How Nintendo kept its successful handheld from stumbling into an early grave.
It was supposed to be easy.
At least that's how Nintendo must have felt the eve of the March 27 3DS launch, and why not? In seven years, the publisher sold over 149 million DS systems. With that kind of support, fans should have lined up by the thousands to buy this new system. It was as close to a hardware guarantee as a company could make. Millions sold? Try sold out.
There were critics, of course, those who said the initial $249.99 asking price was too high. Those same people were also quick to point out a lack of quality launch software. Pilotwings Resort looked solid, along with Nintendogs + Cats, neither of which had Mario's star power. Forget about WuHu Island. Consumers wanted to explore the Mushroom Kingdom.
That notwithstanding, it should have been easy. It seemed that way the week before launch, with a select number of hardcore supporters camping out at stores, and growing lines leading up to the 27th.
Then the machine finally arrived, and something was immediately wrong. Retailers failed to sellout, kids complained of headaches (the result of too much glasses free 3D, the system's most touted feature) and software languished on shelves.
What ensued were almost five months of backlash, both from new 3DS owners unhappy with the software lineup, to Nintendo's own shareholders who complained about the tumbling stock price.
Suddenly, the big N found itself in a precarious position, faced with disappointing returns and pressure to develop for Apple's iPhone and iPad, with Sony's PlayStation Vita on the horizon.
Some wondered if 3DS was the new Virtual Boy, Nintendo's doomed system that didn't last one full year on the market. Things were so uncomfortable that President Satoru Iwata took a 50 percent pay cut. How many CEOs not only agree to do that, but follow through?
Suffice to say, things looked grim, where not even the release of The Legend of Zelda: Ocarina of Time 3D in June significantly raised the unit's appeal.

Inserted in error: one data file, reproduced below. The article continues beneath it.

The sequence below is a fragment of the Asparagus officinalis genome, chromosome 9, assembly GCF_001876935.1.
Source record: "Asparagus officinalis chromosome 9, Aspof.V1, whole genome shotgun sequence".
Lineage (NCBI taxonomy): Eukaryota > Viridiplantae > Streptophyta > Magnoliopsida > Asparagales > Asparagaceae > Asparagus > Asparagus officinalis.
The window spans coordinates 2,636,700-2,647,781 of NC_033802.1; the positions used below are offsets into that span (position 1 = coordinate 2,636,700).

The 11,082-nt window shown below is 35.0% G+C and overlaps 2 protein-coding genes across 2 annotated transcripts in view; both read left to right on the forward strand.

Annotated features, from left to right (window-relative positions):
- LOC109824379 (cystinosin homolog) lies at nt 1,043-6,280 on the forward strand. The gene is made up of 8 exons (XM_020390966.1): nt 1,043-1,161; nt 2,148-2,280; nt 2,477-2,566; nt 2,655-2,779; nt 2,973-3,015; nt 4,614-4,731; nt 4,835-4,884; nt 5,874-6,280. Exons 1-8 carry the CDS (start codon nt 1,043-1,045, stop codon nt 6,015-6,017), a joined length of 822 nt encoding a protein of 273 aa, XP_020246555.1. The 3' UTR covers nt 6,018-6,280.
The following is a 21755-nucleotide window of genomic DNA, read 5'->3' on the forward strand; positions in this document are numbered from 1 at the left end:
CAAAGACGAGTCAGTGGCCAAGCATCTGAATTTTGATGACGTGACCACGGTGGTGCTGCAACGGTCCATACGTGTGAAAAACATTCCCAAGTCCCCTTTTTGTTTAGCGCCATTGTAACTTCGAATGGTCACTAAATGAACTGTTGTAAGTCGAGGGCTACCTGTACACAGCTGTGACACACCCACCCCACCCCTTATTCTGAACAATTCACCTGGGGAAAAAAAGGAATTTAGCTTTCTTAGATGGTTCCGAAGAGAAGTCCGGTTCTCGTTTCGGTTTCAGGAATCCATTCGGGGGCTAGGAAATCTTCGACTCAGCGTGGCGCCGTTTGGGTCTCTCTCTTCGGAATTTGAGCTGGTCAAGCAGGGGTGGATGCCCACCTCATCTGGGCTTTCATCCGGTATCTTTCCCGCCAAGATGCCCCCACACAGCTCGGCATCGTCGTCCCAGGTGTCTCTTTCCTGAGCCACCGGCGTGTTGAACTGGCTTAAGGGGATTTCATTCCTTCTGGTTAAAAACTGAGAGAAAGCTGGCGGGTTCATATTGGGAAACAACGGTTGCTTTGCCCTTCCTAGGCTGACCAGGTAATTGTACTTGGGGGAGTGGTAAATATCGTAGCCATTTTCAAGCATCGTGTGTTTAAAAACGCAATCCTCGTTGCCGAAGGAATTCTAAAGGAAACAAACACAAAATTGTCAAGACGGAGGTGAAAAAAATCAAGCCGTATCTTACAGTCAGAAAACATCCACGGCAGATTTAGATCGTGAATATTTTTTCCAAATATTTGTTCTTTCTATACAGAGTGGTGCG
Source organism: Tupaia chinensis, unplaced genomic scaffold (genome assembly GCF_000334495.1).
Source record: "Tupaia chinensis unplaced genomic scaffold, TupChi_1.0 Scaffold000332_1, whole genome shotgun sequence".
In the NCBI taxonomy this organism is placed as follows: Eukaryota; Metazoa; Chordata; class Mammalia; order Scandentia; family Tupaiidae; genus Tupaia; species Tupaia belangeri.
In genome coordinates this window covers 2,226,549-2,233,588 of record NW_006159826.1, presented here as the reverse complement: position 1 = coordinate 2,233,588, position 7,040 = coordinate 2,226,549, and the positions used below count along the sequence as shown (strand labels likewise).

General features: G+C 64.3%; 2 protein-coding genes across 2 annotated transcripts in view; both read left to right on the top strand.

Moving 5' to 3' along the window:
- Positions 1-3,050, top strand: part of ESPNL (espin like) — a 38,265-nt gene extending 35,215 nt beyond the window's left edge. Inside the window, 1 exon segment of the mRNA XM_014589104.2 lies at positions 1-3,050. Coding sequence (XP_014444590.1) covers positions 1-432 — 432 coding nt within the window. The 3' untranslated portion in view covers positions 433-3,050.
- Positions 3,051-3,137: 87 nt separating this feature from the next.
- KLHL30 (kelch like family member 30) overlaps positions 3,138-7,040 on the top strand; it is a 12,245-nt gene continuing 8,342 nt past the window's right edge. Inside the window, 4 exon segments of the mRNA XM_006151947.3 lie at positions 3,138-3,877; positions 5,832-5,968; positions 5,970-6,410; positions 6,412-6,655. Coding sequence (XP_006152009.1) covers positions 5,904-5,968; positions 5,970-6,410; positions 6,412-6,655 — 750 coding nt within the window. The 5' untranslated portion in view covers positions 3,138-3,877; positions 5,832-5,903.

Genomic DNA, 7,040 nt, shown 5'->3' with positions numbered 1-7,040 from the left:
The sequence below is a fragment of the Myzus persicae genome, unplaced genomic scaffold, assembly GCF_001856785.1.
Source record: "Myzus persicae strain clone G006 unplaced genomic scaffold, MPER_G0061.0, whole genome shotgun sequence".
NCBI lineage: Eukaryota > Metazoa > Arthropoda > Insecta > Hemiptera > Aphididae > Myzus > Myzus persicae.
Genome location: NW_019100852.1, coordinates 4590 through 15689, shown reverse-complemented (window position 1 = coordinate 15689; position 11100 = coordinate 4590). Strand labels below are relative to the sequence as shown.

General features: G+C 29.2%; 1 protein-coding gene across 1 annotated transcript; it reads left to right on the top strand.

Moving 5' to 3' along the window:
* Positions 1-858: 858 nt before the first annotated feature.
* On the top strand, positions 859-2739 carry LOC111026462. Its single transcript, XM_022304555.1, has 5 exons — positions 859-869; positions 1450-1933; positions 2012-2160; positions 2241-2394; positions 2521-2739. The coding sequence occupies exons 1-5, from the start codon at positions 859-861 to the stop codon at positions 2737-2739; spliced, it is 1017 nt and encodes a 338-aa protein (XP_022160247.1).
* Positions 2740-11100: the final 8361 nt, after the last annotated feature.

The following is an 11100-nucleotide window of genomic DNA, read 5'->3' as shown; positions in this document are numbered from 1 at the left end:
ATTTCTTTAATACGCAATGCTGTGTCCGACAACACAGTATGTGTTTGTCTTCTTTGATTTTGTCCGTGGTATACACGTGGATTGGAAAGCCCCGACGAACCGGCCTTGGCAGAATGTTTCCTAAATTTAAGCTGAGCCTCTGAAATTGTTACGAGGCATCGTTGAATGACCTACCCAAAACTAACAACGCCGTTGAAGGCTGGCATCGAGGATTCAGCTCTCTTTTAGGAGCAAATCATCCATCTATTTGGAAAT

By now, you probably know what happened. Nintendo made a plethora of strategic maneuvers, and 3DS surpassed the DS' first year of domestic sales in just eight months.
That said, it's important to understand how Nintendo achieved this goal. 3DS wasn't dead. Far from it, but even the most diehard supporters had to admit the company stumbled, if not with the price of the system, then the delay of the 3DS eShop, or Mario nowhere to be found.
With this in mind, Nintendo righted the ship by:
Slashing the price
We'll never know if 3DS would have performed differently at $250 had Super Mario 3D Land been available at launch day one. Regardless, it's safe to assume many consumers experienced sticker shock and refused to spend that kind of money for a Nintendo handheld, not when past systems were under $200.
Dropping the price to $169.99 immediately resulted in a sales boost, while making the device cheaper than both the base model PlayStation Vita ($249.99) and iPhone 4 ($199.99 with two-year contract).
3DS Ambassadors Program
Nintendo didn't have to reward early adopters who forked over the dough for 3DS. It could have simply reduced the price and moved on. Instead, the company took the classier route with the Ambassadors Program. Not only did those users receive a certificate, but also 20 free video games, ten for both NES and Game Boy Advance. That's how you reinforce customer loyalty.
Delivering Monster Hunter to the masses
Both Capcom and Nintendo shared the spotlight during September's Tokyo Game Show, where we learned Monster Hunter 3G (a port of Monster Hunter Tri on Wii) would appear on 3DS in December.
More importantly, the next entry in the popular series, Monster Hunter 4, was also in development for 3DS, slated to arrived in 2012.
How huge is Monster Hunter in Japan? The franchise helped Sony's PSP remain afloat, while the recently released Monster Hunter 3G (released December 10) has already sold a healthy 500,000 plus copies. Its mere presence lifted 3DS hardware sales, with 378,144 machines sold between December 5 and December 11.
We don't expect the game to do nearly as well in the U.S., but it's clear Nintendo will only benefit from Capcom's support moving forward.
A flood of quality games
After months of slim pickings, the 3DS software train kicked into high gear, with such critically acclaimed titles as Star Fox 64 3D, Tetris: Axis, Nano Assault, Ace Combat: Assault Horizon Legacy, FIFA Soccer 12 and Skylanders: Spyro's Adventure arriving just in time.
Double dose of Mario
It took Nintendo eight months to bring a new Mario adventure to 3DS, but at least on the positive side, Super Mario 3D Land was well worth the wait. Fans seemingly agreed, snatching up more than 625,000 copies in the U.S. alone.
Nintendo was also wise to bundle the game with the handheld, selling the package at $199.99.
Then the publisher delivered Mario Kart 7 December 4. It remains to be seen how well the game has done in the States, but it crossed the 400,000 mark in Japan a while ago.